What signs of hope for the future does Harper Lee give us in Chapters 21-23 of To Kill a Mockingbird? Record as many instances as possible and explain for each and how it provides a vision of...

What signs of hope for the future does Harper Lee give us in Chapters 21-23 of To Kill a Mockingbird? Record as many instances as possible and explain for each and how it provides a vision of optimism.

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bullgatortail | High School Teacher | (Level 1) Distinguished Educator

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SIGNS OF HOPE FOR THE FUTURE IN TO KILL A MOCKINGBIRD

Chapter 21.

  • Jem and Scout both must be enthused about having Atticus's permission to return to the courtroom for the final verdict, since both Aunt Alexandra and Calpurnia are appalled that the children are there in the first place, and that Atticus allows them to head back for the conclusion. Alexandra's power in the household is obviously waning.
  • The unusually long time that the jury takes to deliberate is hopeful for future trials in which a black man is the accused. As Miss Maudie later explains, Atticus is "the only man in these parts who can keep a jury out so long in a case like that."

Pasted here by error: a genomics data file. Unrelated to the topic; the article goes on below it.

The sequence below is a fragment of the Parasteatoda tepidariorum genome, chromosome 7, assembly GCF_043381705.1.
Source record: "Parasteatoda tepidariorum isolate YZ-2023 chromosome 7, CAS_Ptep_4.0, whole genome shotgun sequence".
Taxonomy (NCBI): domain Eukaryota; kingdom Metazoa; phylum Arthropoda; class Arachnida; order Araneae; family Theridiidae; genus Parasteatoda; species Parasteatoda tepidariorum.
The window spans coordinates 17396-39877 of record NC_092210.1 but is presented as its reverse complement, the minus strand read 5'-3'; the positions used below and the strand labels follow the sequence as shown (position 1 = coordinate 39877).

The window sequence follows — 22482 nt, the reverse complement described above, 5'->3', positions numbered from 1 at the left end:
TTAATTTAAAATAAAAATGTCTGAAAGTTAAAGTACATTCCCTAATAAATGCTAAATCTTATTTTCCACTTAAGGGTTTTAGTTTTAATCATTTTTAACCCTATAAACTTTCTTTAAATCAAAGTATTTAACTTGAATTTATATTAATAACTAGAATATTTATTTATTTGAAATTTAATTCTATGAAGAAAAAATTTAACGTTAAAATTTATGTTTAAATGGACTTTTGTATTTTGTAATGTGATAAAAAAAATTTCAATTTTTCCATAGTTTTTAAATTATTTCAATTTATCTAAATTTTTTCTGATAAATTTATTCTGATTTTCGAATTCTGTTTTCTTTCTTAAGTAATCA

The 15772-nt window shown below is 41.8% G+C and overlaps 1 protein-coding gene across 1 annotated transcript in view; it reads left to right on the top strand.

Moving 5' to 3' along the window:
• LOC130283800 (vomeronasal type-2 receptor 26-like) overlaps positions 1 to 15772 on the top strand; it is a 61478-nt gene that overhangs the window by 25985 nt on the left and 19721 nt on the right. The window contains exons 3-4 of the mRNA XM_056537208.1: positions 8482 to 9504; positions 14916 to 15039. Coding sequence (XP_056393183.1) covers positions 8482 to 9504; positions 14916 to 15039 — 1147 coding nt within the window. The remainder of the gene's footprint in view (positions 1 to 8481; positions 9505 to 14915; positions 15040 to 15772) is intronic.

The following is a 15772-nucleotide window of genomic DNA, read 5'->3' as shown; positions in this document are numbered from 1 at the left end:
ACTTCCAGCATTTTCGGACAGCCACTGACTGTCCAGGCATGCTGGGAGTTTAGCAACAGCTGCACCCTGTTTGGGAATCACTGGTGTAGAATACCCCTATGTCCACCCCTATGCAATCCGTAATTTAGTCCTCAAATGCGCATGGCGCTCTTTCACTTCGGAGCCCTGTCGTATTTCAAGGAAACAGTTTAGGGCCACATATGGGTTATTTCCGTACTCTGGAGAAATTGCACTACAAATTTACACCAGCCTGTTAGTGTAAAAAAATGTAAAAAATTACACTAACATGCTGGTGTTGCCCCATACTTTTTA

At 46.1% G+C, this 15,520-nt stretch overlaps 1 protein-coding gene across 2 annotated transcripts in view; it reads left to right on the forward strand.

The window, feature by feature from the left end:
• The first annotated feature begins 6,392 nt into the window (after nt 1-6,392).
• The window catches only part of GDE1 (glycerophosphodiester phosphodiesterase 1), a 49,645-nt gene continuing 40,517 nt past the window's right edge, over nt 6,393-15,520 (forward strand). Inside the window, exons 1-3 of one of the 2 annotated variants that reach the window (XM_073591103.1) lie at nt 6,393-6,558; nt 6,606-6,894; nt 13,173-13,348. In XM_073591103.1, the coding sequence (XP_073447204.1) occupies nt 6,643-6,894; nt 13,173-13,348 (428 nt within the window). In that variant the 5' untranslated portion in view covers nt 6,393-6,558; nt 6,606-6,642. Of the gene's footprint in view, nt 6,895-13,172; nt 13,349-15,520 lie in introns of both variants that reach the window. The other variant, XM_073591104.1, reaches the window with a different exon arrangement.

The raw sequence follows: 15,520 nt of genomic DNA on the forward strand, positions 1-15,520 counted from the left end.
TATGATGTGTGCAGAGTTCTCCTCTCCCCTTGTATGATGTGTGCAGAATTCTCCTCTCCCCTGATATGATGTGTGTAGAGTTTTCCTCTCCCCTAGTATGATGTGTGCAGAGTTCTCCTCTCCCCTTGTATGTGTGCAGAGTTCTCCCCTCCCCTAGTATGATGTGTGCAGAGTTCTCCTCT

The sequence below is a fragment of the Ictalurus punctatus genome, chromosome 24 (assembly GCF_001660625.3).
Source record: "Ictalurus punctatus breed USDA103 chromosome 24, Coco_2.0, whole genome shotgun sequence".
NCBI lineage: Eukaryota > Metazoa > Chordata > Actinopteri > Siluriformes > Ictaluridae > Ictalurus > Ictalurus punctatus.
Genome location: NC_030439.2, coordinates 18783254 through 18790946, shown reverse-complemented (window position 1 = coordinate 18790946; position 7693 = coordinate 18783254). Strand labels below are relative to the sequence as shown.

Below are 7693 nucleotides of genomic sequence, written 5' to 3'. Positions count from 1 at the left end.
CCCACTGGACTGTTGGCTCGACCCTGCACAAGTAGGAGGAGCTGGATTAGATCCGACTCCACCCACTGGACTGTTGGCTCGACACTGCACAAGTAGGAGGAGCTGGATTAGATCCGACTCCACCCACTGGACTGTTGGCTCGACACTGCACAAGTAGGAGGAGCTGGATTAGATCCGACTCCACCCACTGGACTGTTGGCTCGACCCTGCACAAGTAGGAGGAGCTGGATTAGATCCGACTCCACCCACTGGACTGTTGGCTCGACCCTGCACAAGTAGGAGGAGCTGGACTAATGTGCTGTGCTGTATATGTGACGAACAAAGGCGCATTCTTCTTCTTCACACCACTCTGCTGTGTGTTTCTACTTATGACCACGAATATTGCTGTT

Chapter 22.

  • The piles of food awaiting Atticus the next morning shows he will always have the support of Maycomb's black citizens.
  • Miss Maudie explains to the children that Atticus will always be around Maycomb "to do our unpleasant jobs for us."
  • Maudie points out that Judge Taylor must have believed in Tom's innocence, since he appointed Atticus to take the case instead of the normal, inexperienced prosecutor, Maxwell Green.
  • Maudie tells Jem that the long jury deliberation was "a baby- step" toward racial equity in the courts.
  • Dill expresses his hope for the future: He will become a new kind of clown, a happy one who laughs at others.

Chapter 23.

  • Atticus explains that he didn't mind Bob Ewell spitting in his face if it meant that it "saved Mayella Ewell one extra beating."
  • Atticus still has hope that Tom will be freed on appeal.
  • Atticus realizes that the younger generation of jurors, like Jem, may eventually change the present doctrine that a white man's word is always taken over the word of a black man.
  • The talk of women--especially someone like Miss Maudie--one day serving on juries is hopeful.
  • The fact that a Cunningham is the lone jury holdout shows hope that even the people of Old Sarum can change.
  • Despite Aunt Alexandra's refusal to let Walter Cunningham Jr. come and play, Scout still has hope that all of the people of Maycomb can just "get along with each other" one day."
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